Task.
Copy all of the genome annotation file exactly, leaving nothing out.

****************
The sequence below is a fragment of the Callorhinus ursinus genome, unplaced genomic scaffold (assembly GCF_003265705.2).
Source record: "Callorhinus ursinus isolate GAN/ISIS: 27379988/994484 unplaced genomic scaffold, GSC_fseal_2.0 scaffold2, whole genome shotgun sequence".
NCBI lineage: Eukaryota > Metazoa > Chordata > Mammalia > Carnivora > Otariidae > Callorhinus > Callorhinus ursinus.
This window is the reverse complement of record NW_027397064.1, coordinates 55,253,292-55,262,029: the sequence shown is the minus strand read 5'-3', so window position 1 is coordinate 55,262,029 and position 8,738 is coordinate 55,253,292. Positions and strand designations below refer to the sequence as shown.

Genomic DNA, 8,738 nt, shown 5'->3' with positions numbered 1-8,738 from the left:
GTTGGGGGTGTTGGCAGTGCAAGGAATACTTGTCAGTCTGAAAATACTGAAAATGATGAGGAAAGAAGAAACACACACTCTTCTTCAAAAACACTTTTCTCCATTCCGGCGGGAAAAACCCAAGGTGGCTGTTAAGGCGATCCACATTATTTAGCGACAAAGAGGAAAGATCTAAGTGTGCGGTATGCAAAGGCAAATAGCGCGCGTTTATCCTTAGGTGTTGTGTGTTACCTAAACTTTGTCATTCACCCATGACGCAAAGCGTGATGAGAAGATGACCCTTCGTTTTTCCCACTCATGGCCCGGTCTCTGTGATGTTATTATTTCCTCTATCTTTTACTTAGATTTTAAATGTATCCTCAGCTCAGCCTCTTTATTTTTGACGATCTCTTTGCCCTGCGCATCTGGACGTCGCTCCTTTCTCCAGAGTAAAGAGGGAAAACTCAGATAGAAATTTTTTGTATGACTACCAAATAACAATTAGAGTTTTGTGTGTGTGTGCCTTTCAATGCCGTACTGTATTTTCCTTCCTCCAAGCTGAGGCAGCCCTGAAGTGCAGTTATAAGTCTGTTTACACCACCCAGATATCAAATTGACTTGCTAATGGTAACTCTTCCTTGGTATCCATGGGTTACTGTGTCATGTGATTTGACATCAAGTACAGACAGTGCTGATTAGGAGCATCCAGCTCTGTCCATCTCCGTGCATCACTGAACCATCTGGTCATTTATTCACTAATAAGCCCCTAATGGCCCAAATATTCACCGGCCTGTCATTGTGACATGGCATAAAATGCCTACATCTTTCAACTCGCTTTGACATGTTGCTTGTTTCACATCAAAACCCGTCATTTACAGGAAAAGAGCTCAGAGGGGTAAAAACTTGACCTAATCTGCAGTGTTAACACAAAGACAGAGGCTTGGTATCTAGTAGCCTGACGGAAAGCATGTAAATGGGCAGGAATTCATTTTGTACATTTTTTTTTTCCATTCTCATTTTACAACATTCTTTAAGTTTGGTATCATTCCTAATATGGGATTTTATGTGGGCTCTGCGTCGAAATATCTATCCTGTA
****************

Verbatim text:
The sequence below is a fragment of the Callorhinus ursinus genome, unplaced genomic scaffold (assembly GCF_003265705.2).
Source record: "Callorhinus ursinus isolate GAN/ISIS: 27379988/994484 unplaced genomic scaffold, GSC_fseal_2.0 scaffold2, whole genome shotgun sequence".
NCBI lineage: Eukaryota > Metazoa > Chordata > Mammalia > Carnivora > Otariidae > Callorhinus > Callorhinus ursinus.
This window is the reverse complement of record NW_027397064.1, coordinates 55,253,292-55,262,029: the sequence shown is the minus strand read 5'-3', so window position 1 is coordinate 55,262,029 and position 8,738 is coordinate 55,253,292. Positions and strand designations below refer to the sequence as shown.

Genomic DNA, 8,738 nt, shown 5'->3' with positions numbered 1-8,738 from the left:
GTTGGGGGTGTTGGCAGTGCAAGGAATACTTGTCAGTCTGAAAATACTGAAAATGATGAGGAAAGAAGAAACACACACTCTTCTTCAAAAACACTTTTCTCCATTCCGGCGGGAAAAACCCAAGGTGGCTGTTAAGGCGATCCACATTATTTAGCGACAAAGAGGAAAGATCTAAGTGTGCGGTATGCAAAGGCAAATAGCGCGCGTTTATCCTTAGGTGTTGTGTGTTACCTAAACTTTGTCATTCACCCATGACGCAAAGCGTGATGAGAAGATGACCCTTCGTTTTTCCCACTCATGGCCCGGTCTCTGTGATGTTATTATTTCCTCTATCTTTTACTTAGATTTTAAATGTATCCTCAGCTCAGCCTCTTTATTTTTGACGATCTCTTTGCCCTGCGCATCTGGACGTCGCTCCTTTCTCCAGAGTAAAGAGGGAAAACTCAGATAGAAATTTTTTGTATGACTACCAAATAACAATTAGAGTTTTGTGTGTGTGTGCCTTTCAATGCCGTACTGTATTTTCCTTCCTCCAAGCTGAGGCAGCCCTGAAGTGCAGTTATAAGTCTGTTTACACCACCCAGATATCAAATTGACTTGCTAATGGTAACTCTTCCTTGGTATCCATGGGTTACTGTGTCATGTGATTTGACATCAAGTACAGACAGTGCTGATTAGGAGCATCCAGCTCTGTCCATCTCCGTGCATCACTGAACCATCTGGTCATTTATTCACTAATAAGCCCCTAATGGCCCAAATATTCACCGGCCTGTCATTGTGACATGGCATAAAATGCCTACATCTTTCAACTCGCTTTGACATGTTGCTTGTTTCACATCAAAACCCGTCATTTACAGGAAAAGAGCTCAGAGGGGTAAAAACTTGACCTAATCTGCAGTGTTAACACAAAGACAGAGGCTTGGTATCTAGTAGCCTGACGGAAAGCATGTAAATGGGCAGGAATTCATTTTGTACATTTTTTTTTTCCATTCTCATTTTACAACATTCTTTAAGTTTGGTATCATTCCTAATATGGGATTTTATGTGGGCTCTGCGTCGAAATATCTATCCTGTA